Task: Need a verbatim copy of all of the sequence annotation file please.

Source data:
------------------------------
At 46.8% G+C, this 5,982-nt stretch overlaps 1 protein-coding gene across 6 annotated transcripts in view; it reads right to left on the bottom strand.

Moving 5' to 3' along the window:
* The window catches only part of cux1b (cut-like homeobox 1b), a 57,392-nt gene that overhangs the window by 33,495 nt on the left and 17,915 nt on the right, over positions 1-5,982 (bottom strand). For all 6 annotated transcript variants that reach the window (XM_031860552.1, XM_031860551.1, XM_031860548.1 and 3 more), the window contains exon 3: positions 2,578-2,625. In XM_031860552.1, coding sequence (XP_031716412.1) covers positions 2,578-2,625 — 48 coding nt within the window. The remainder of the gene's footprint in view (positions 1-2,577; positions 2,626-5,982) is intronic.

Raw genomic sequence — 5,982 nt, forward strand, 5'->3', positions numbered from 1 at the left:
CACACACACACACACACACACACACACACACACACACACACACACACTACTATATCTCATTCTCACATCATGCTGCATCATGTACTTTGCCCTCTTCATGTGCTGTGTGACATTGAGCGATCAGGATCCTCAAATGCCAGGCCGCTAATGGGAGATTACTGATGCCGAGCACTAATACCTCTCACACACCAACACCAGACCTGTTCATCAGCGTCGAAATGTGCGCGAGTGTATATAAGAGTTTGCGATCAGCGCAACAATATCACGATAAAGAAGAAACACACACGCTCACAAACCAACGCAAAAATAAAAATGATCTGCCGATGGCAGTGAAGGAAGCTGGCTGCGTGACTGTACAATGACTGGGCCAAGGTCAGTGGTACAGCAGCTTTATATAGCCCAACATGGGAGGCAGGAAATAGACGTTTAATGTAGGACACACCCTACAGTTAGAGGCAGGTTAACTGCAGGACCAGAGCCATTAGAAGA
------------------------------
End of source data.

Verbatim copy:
At 46.8% G+C, this 5,982-nt stretch overlaps 1 protein-coding gene across 6 annotated transcripts in view; it reads right to left on the bottom strand.

Moving 5' to 3' along the window:
* The window catches only part of cux1b (cut-like homeobox 1b), a 57,392-nt gene that overhangs the window by 33,495 nt on the left and 17,915 nt on the right, over positions 1-5,982 (bottom strand). For all 6 annotated transcript variants that reach the window (XM_031860552.1, XM_031860551.1, XM_031860548.1 and 3 more), the window contains exon 3: positions 2,578-2,625. In XM_031860552.1, coding sequence (XP_031716412.1) covers positions 2,578-2,625 — 48 coding nt within the window. The remainder of the gene's footprint in view (positions 1-2,577; positions 2,626-5,982) is intronic.

Raw genomic sequence — 5,982 nt, forward strand, 5'->3', positions numbered from 1 at the left:
CACACACACACACACACACACACACACACACACACACACACACACACTACTATATCTCATTCTCACATCATGCTGCATCATGTACTTTGCCCTCTTCATGTGCTGTGTGACATTGAGCGATCAGGATCCTCAAATGCCAGGCCGCTAATGGGAGATTACTGATGCCGAGCACTAATACCTCTCACACACCAACACCAGACCTGTTCATCAGCGTCGAAATGTGCGCGAGTGTATATAAGAGTTTGCGATCAGCGCAACAATATCACGATAAAGAAGAAACACACACGCTCACAAACCAACGCAAAAATAAAAATGATCTGCCGATGGCAGTGAAGGAAGCTGGCTGCGTGACTGTACAATGACTGGGCCAAGGTCAGTGGTACAGCAGCTTTATATAGCCCAACATGGGAGGCAGGAAATAGACGTTTAATGTAGGACACACCCTACAGTTAGAGGCAGGTTAACTGCAGGACCAGAGCCATTAGAAGA